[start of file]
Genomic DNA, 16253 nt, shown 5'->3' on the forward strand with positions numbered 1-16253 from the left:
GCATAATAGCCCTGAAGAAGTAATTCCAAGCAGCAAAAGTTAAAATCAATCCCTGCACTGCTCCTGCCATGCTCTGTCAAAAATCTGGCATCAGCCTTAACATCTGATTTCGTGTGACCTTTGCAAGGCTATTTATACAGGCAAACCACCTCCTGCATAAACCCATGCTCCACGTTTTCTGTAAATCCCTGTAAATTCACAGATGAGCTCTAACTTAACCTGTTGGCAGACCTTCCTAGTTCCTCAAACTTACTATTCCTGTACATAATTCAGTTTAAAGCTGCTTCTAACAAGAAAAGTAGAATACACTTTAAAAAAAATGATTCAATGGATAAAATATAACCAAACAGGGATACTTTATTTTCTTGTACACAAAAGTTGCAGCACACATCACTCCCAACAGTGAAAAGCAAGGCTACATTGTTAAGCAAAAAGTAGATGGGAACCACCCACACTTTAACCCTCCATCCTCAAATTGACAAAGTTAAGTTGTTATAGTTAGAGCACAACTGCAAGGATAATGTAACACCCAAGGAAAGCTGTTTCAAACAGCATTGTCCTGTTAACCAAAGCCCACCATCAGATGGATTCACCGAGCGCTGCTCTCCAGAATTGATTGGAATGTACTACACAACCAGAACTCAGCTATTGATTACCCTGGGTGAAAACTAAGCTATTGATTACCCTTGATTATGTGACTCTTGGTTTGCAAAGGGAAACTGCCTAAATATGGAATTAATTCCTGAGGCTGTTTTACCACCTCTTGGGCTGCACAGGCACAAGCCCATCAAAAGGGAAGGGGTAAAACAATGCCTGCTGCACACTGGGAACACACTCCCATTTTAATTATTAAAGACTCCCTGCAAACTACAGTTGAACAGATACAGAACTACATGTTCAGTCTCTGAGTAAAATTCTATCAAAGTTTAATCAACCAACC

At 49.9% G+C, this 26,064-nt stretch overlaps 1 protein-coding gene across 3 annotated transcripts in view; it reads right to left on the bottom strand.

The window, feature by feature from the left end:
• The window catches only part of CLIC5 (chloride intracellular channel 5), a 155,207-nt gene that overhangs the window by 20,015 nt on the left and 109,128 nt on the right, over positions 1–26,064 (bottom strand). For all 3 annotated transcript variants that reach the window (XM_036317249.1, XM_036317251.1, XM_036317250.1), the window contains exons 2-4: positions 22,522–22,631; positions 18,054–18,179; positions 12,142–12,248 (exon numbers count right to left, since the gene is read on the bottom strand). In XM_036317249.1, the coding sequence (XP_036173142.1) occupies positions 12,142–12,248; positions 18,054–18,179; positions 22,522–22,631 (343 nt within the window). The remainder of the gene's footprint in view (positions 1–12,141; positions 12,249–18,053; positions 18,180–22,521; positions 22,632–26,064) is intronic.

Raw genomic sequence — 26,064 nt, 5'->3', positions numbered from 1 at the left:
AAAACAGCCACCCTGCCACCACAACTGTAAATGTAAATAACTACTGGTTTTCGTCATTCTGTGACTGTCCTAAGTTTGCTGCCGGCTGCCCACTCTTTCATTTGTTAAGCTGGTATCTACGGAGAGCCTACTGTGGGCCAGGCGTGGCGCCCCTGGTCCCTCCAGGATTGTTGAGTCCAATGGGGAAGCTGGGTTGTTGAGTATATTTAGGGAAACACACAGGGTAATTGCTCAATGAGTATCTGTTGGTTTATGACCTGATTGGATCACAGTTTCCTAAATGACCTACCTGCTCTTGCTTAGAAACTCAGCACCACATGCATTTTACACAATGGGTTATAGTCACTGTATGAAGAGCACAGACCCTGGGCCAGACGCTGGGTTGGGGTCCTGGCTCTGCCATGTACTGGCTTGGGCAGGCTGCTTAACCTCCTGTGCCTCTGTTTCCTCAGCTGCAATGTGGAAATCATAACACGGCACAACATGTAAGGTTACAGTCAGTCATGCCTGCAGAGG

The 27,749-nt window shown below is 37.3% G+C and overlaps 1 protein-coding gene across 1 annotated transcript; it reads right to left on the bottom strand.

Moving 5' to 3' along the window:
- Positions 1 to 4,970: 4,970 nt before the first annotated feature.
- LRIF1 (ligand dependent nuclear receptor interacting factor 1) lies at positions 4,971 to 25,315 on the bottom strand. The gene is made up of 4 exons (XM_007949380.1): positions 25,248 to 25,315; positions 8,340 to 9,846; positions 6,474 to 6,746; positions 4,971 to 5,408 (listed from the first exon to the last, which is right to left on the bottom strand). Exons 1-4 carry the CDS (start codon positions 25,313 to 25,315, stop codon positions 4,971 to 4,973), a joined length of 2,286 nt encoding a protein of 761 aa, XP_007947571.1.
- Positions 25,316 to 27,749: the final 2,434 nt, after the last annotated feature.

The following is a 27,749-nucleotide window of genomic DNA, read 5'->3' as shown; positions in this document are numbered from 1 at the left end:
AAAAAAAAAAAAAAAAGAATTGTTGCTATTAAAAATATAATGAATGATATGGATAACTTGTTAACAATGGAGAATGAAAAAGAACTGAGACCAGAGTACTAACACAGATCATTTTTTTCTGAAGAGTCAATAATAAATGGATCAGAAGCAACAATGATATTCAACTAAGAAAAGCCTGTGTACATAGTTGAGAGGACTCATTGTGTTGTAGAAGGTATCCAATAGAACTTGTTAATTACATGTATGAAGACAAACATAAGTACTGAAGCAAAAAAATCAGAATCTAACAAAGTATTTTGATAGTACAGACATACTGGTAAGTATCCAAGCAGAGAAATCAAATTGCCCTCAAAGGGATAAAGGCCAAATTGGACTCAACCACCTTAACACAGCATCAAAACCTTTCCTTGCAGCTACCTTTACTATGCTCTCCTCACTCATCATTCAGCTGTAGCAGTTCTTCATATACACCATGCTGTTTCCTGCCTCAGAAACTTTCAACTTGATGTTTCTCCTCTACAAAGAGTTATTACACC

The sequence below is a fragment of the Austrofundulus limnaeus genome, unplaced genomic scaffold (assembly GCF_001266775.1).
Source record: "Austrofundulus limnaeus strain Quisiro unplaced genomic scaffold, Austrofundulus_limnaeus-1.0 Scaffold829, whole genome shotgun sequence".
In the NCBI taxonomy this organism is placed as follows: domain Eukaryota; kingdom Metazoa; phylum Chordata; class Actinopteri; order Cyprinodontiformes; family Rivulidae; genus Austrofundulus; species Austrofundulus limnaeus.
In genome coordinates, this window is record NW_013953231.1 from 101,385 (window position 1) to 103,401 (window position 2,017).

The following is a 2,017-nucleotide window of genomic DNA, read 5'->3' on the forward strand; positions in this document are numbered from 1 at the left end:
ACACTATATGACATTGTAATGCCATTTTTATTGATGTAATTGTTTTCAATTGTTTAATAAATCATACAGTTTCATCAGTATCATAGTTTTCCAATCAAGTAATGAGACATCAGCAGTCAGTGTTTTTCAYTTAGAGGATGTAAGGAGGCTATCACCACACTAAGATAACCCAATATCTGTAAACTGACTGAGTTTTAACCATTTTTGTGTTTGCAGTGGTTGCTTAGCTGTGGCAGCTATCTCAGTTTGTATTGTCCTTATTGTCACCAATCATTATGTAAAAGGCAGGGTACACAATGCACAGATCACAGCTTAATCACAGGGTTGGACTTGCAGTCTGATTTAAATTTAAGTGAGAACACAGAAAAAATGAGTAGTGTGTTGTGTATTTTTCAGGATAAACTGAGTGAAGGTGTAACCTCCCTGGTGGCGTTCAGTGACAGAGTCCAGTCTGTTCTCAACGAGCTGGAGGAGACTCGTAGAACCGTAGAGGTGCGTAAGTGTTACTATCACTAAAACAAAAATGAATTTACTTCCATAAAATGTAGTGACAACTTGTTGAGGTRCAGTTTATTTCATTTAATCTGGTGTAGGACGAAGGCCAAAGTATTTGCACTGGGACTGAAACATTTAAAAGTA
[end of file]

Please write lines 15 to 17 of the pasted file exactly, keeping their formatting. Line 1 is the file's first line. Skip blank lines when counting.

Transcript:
The sequence below is a fragment of the Austrofundulus limnaeus genome, unplaced genomic scaffold (assembly GCF_001266775.1).
Source record: "Austrofundulus limnaeus strain Quisiro unplaced genomic scaffold, Austrofundulus_limnaeus-1.0 Scaffold829, whole genome shotgun sequence".
In the NCBI taxonomy this organism is placed as follows: domain Eukaryota; kingdom Metazoa; phylum Chordata; class Actinopteri; order Cyprinodontiformes; family Rivulidae; genus Austrofundulus; species Austrofundulus limnaeus.